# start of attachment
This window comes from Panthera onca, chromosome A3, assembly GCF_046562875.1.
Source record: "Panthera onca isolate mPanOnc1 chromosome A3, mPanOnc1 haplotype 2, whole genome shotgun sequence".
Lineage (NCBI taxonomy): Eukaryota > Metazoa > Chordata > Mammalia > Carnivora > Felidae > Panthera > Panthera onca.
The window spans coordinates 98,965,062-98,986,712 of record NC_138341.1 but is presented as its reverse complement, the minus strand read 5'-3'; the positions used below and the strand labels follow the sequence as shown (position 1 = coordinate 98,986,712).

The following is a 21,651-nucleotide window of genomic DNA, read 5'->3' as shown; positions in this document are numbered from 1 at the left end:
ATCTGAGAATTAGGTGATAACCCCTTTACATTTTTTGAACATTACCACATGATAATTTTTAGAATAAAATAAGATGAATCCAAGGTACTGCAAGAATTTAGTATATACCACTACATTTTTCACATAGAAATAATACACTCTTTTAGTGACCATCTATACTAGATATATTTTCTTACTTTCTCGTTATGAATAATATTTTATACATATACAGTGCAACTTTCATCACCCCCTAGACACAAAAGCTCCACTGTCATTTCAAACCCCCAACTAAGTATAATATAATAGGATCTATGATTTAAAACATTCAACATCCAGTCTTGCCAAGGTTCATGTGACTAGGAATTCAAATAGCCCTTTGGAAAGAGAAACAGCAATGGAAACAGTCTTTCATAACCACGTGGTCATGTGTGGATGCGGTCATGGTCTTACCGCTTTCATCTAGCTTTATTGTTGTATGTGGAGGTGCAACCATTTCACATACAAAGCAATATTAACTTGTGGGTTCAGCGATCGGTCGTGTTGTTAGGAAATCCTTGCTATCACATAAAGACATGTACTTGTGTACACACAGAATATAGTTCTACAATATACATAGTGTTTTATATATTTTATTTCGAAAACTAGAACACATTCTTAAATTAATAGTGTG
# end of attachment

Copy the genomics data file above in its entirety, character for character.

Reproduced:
This window comes from Panthera onca, chromosome A3, assembly GCF_046562875.1.
Source record: "Panthera onca isolate mPanOnc1 chromosome A3, mPanOnc1 haplotype 2, whole genome shotgun sequence".
Lineage (NCBI taxonomy): Eukaryota > Metazoa > Chordata > Mammalia > Carnivora > Felidae > Panthera > Panthera onca.
The window spans coordinates 98,965,062-98,986,712 of record NC_138341.1 but is presented as its reverse complement, the minus strand read 5'-3'; the positions used below and the strand labels follow the sequence as shown (position 1 = coordinate 98,986,712).

The following is a 21,651-nucleotide window of genomic DNA, read 5'->3' as shown; positions in this document are numbered from 1 at the left end:
ATCTGAGAATTAGGTGATAACCCCTTTACATTTTTTGAACATTACCACATGATAATTTTTAGAATAAAATAAGATGAATCCAAGGTACTGCAAGAATTTAGTATATACCACTACATTTTTCACATAGAAATAATACACTCTTTTAGTGACCATCTATACTAGATATATTTTCTTACTTTCTCGTTATGAATAATATTTTATACATATACAGTGCAACTTTCATCACCCCCTAGACACAAAAGCTCCACTGTCATTTCAAACCCCCAACTAAGTATAATATAATAGGATCTATGATTTAAAACATTCAACATCCAGTCTTGCCAAGGTTCATGTGACTAGGAATTCAAATAGCCCTTTGGAAAGAGAAACAGCAATGGAAACAGTCTTTCATAACCACGTGGTCATGTGTGGATGCGGTCATGGTCTTACCGCTTTCATCTAGCTTTATTGTTGTATGTGGAGGTGCAACCATTTCACATACAAAGCAATATTAACTTGTGGGTTCAGCGATCGGTCGTGTTGTTAGGAAATCCTTGCTATCACATAAAGACATGTACTTGTGTACACACAGAATATAGTTCTACAATATACATAGTGTTTTATATATTTTATTTCGAAAACTAGAACACATTCTTAAATTAATAGTGTG